From the very beginning, James Avery preached the gospel of integrity and good taste — hence the company's slogan, "A tradition of integrity". It was James Avery's desire to create jewelry that had meaning for him and his customers as well as having lasting value. "The Avery Look" is not about being new. Instead, it seeks to assimilate and reflect many cultures and the art of those cultures. "One might say that The Avery Look is an attempt to embody an insight into all ages and periods of artistic achievement. It is difficult to define," says the company website. But each piece must pass the fourfold test that has become the company's guiding philosophy: Simplicity, Integrity, Meaning, and Universality.
Perhaps the company's best-known piece embodying this four-part philosophy is the Crosslet Ring. An Avery favorite since its introduction in 1962, this ring sends a simple, direct message of faith. As shown above, its deceptively uncomplicated design depicts a band ring in 14-karat gold or sterling silver with a cut-out cross at its center. It is available in both Wide and Narrow versions: The Wide Crosslet Ring (seen here) measures 7/16 inch wide, while the Narrow Crosslet Ring measures 5/16 inch wide. Variations on the Crosslet theme include the Small Crosslet Ring (where the cross is cut into but not through the ring); the Raised Textured Crosslet Ring (which is just what it sounds like); the Square Crosslet Ring (ditto); the Crosslet Heart; the Crosslet Butterfly Charm; the retired Teardrop Crosslet; and the Crosslet Bookmark.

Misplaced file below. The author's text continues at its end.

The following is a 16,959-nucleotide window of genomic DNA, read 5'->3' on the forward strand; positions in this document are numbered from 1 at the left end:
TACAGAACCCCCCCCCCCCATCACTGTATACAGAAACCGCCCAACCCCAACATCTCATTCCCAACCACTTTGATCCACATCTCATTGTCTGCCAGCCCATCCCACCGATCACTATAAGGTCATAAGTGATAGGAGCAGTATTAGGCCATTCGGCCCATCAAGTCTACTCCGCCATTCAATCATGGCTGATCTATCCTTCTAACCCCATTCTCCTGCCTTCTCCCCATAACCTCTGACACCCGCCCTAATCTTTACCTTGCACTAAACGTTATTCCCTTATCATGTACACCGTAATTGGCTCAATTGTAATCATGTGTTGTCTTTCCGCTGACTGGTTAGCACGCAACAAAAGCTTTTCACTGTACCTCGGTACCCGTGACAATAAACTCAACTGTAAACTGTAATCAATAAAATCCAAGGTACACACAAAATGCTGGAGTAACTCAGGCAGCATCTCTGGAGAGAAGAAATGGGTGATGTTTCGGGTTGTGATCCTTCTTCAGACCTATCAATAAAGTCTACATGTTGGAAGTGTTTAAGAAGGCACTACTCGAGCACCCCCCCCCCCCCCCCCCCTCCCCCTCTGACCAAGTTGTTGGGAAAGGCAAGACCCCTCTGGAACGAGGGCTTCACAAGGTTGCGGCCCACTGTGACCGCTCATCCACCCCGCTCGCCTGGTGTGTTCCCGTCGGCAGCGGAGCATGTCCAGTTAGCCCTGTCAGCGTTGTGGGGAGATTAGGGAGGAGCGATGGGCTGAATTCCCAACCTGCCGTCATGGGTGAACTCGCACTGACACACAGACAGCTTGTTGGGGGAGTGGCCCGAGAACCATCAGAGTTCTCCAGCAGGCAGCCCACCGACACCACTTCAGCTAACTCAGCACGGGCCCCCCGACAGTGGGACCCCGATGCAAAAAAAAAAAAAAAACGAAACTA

Except for certain iconic designs such the the Crosslet, identifying James Avery jewelry items from their look alone is not always easy. Keep at it, however, and you'll soon develop an eye for JA. Here are some helpful hints.